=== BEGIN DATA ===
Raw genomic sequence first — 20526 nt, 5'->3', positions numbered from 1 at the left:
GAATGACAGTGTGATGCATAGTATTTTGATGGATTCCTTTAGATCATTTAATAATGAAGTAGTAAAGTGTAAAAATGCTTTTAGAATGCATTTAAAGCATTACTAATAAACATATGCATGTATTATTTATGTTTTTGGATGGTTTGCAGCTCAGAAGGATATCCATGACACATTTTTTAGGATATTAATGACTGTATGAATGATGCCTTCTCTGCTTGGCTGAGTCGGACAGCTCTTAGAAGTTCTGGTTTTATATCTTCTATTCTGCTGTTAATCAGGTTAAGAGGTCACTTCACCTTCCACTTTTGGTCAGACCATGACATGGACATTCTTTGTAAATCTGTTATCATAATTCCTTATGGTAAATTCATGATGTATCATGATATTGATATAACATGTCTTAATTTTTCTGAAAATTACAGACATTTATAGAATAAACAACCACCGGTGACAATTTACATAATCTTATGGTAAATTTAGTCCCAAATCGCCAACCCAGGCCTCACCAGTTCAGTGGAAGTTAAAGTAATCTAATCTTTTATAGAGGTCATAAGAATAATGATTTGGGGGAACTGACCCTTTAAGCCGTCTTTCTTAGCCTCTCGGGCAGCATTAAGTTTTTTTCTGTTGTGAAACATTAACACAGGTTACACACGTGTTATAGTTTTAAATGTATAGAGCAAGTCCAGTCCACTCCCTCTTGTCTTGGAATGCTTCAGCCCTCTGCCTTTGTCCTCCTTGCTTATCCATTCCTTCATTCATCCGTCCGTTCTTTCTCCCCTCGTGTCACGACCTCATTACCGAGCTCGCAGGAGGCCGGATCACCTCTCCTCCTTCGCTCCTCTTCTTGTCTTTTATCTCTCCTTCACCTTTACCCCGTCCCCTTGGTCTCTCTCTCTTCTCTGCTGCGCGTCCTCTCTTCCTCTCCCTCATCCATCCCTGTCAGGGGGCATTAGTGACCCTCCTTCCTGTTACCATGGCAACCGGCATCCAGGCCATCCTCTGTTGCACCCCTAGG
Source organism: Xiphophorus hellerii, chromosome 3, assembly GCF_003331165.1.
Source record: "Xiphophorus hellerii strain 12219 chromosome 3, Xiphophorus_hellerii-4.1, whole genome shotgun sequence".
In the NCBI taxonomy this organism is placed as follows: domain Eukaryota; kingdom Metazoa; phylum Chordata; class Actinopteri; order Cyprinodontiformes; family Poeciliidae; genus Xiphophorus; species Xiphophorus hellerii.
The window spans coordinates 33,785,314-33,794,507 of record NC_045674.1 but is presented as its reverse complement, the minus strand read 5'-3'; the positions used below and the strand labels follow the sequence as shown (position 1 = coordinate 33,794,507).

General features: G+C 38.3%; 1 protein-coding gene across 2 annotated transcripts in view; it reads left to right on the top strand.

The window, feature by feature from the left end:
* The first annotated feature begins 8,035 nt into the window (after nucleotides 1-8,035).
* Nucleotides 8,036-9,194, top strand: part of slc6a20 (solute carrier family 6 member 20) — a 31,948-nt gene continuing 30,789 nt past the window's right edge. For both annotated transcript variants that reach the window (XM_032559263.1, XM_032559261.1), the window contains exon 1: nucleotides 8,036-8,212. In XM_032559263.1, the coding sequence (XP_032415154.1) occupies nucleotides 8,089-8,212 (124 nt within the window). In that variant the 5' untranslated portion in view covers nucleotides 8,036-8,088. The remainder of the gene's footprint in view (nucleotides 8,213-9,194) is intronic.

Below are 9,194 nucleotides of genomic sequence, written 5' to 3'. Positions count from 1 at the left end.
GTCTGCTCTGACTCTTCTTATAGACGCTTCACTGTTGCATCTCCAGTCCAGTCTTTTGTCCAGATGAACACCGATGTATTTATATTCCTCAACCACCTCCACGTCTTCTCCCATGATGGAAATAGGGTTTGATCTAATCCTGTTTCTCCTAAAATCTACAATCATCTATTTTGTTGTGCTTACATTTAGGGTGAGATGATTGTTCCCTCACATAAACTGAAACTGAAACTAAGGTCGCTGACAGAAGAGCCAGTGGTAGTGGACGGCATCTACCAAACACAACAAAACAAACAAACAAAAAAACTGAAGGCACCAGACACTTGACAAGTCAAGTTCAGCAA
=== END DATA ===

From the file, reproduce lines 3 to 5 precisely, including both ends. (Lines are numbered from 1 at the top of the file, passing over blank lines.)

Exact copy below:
Source organism: Xiphophorus hellerii, chromosome 3, assembly GCF_003331165.1.
Source record: "Xiphophorus hellerii strain 12219 chromosome 3, Xiphophorus_hellerii-4.1, whole genome shotgun sequence".
In the NCBI taxonomy this organism is placed as follows: domain Eukaryota; kingdom Metazoa; phylum Chordata; class Actinopteri; order Cyprinodontiformes; family Poeciliidae; genus Xiphophorus; species Xiphophorus hellerii.